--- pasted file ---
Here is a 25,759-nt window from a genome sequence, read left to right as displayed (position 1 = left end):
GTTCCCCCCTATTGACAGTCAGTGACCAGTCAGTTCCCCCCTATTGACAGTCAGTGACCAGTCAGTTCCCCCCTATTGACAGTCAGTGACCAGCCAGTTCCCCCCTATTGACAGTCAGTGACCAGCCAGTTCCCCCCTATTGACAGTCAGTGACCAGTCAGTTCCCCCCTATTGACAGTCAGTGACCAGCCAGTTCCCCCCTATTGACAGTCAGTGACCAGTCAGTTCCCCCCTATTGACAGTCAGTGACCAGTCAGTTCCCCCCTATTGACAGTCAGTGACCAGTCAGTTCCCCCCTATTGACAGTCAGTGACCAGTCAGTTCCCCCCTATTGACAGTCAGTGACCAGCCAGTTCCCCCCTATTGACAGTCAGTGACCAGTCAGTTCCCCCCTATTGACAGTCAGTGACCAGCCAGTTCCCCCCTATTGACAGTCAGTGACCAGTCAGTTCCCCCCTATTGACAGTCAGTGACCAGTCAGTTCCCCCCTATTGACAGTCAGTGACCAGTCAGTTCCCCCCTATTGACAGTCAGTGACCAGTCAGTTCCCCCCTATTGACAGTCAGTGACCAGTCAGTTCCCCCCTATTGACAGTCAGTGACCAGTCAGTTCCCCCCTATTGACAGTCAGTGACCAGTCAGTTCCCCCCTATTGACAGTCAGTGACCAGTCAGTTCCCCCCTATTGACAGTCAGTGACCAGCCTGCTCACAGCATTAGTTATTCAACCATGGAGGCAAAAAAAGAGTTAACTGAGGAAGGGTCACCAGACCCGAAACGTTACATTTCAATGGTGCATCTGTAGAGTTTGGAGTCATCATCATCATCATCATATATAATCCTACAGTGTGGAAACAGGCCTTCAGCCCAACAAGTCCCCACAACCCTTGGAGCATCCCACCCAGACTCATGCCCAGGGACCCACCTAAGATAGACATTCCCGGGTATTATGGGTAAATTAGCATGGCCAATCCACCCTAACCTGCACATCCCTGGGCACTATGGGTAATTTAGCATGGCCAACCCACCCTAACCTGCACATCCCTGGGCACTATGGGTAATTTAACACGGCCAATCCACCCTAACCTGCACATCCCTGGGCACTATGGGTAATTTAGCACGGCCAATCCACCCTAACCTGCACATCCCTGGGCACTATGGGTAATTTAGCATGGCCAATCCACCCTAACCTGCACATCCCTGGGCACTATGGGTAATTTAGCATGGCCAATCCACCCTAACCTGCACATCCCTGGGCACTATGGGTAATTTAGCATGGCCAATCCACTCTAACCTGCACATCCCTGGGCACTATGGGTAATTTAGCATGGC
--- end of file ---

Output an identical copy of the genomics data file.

Here is a 25,759-nt window from a genome sequence, read left to right as displayed (position 1 = left end):
GTTCCCCCCTATTGACAGTCAGTGACCAGTCAGTTCCCCCCTATTGACAGTCAGTGACCAGTCAGTTCCCCCCTATTGACAGTCAGTGACCAGCCAGTTCCCCCCTATTGACAGTCAGTGACCAGCCAGTTCCCCCCTATTGACAGTCAGTGACCAGTCAGTTCCCCCCTATTGACAGTCAGTGACCAGCCAGTTCCCCCCTATTGACAGTCAGTGACCAGTCAGTTCCCCCCTATTGACAGTCAGTGACCAGTCAGTTCCCCCCTATTGACAGTCAGTGACCAGTCAGTTCCCCCCTATTGACAGTCAGTGACCAGTCAGTTCCCCCCTATTGACAGTCAGTGACCAGCCAGTTCCCCCCTATTGACAGTCAGTGACCAGTCAGTTCCCCCCTATTGACAGTCAGTGACCAGCCAGTTCCCCCCTATTGACAGTCAGTGACCAGTCAGTTCCCCCCTATTGACAGTCAGTGACCAGTCAGTTCCCCCCTATTGACAGTCAGTGACCAGTCAGTTCCCCCCTATTGACAGTCAGTGACCAGTCAGTTCCCCCCTATTGACAGTCAGTGACCAGTCAGTTCCCCCCTATTGACAGTCAGTGACCAGTCAGTTCCCCCCTATTGACAGTCAGTGACCAGTCAGTTCCCCCCTATTGACAGTCAGTGACCAGTCAGTTCCCCCCTATTGACAGTCAGTGACCAGCCTGCTCACAGCATTAGTTATTCAACCATGGAGGCAAAAAAAGAGTTAACTGAGGAAGGGTCACCAGACCCGAAACGTTACATTTCAATGGTGCATCTGTAGAGTTTGGAGTCATCATCATCATCATCATATATAATCCTACAGTGTGGAAACAGGCCTTCAGCCCAACAAGTCCCCACAACCCTTGGAGCATCCCACCCAGACTCATGCCCAGGGACCCACCTAAGATAGACATTCCCGGGTATTATGGGTAAATTAGCATGGCCAATCCACCCTAACCTGCACATCCCTGGGCACTATGGGTAATTTAGCATGGCCAACCCACCCTAACCTGCACATCCCTGGGCACTATGGGTAATTTAACACGGCCAATCCACCCTAACCTGCACATCCCTGGGCACTATGGGTAATTTAGCACGGCCAATCCACCCTAACCTGCACATCCCTGGGCACTATGGGTAATTTAGCATGGCCAATCCACCCTAACCTGCACATCCCTGGGCACTATGGGTAATTTAGCATGGCCAATCCACCCTAACCTGCACATCCCTGGGCACTATGGGTAATTTAGCATGGCCAATCCACTCTAACCTGCACATCCCTGGGCACTATGGGTAATTTAGCATGGC